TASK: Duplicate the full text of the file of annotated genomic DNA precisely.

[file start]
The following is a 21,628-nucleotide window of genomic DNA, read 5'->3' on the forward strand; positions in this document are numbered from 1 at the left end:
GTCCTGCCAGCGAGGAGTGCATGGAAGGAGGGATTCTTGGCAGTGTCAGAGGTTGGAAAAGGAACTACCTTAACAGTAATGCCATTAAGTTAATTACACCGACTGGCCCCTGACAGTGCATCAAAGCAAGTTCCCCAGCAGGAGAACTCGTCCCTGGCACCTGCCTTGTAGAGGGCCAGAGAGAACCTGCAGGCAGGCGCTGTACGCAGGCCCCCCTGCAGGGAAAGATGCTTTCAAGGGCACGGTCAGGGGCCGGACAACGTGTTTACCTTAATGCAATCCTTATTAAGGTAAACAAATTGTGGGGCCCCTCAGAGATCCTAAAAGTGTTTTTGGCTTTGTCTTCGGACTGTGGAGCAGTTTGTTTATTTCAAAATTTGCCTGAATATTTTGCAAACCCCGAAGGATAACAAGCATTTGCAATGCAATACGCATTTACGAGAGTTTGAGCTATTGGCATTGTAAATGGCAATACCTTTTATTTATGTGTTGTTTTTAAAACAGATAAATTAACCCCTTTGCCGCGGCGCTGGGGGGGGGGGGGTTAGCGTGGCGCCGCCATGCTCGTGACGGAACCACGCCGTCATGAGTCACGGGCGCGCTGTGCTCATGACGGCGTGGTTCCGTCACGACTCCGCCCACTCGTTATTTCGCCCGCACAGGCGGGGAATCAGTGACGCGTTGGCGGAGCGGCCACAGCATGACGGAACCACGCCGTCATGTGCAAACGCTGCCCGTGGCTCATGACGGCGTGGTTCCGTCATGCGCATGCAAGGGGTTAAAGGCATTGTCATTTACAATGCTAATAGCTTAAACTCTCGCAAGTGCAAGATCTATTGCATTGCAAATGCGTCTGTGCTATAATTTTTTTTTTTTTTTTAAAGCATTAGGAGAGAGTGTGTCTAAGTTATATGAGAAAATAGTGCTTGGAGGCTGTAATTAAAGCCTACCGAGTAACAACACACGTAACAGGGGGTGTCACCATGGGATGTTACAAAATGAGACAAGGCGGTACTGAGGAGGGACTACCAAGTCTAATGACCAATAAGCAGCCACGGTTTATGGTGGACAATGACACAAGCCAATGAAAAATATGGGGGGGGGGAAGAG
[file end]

The following is a 21,628-nucleotide window of genomic DNA, read 5'->3' on the forward strand; positions in this document are numbered from 1 at the left end:
GTCCTGCCAGCGAGGAGTGCATGGAAGGAGGGATTCTTGGCAGTGTCAGAGGTTGGAAAAGGAACTACCTTAACAGTAATGCCATTAAGTTAATTACACCGACTGGCCCCTGACAGTGCATCAAAGCAAGTTCCCCAGCAGGAGAACTCGTCCCTGGCACCTGCCTTGTAGAGGGCCAGAGAGAACCTGCAGGCAGGCGCTGTACGCAGGCCCCCCTGCAGGGAAAGATGCTTTCAAGGGCACGGTCAGGGGCCGGACAACGTGTTTACCTTAATGCAATCCTTATTAAGGTAAACAAATTGTGGGGCCCCTCAGAGATCCTAAAAGTGTTTTTGGCTTTGTCTTCGGACTGTGGAGCAGTTTGTTTATTTCAAAATTTGCCTGAATATTTTGCAAACCCCGAAGGATAACAAGCATTTGCAATGCAATACGCATTTACGAGAGTTTGAGCTATTGGCATTGTAAATGGCAATACCTTTTATTTATGTGTTGTTTTTAAAACAGATAAATTAACCCCTTTGCCGCGGCGCTGGGGGGGGGGGGGTTAGCGTGGCGCCGCCATGCTCGTGACGGAACCACGCCGTCATGAGTCACGGGCGCGCTGTGCTCATGACGGCGTGGTTCCGTCACGACTCCGCCCACTCGTTATTTCGCCCGCACAGGCGGGGAATCAGTGACGCGTTGGCGGAGCGGCCACAGCATGACGGAACCACGCCGTCATGTGCAAACGCTGCCCGTGGCTCATGACGGCGTGGTTCCGTCATGCGCATGCAAGGGGTTAAAGGCATTGTCATTTACAATGCTAATAGCTTAAACTCTCGCAAGTGCAAGATCTATTGCATTGCAAATGCGTCTGTGCTATAATTTTTTTTTTTTTTTTAAAGCATTAGGAGAGAGTGTGTCTAAGTTATATGAGAAAATAGTGCTTGGAGGCTGTAATTAAAGCCTACCGAGTAACAACACACGTAACAGGGGGTGTCACCATGGGATGTTACAAAATGAGACAAGGCGGTACTGAGGAGGGACTACCAAGTCTAATGACCAATAAGCAGCCACGGTTTATGGTGGACAATGACACAAGCCAATGAAAAATATGGGGGGGGGGAAGAG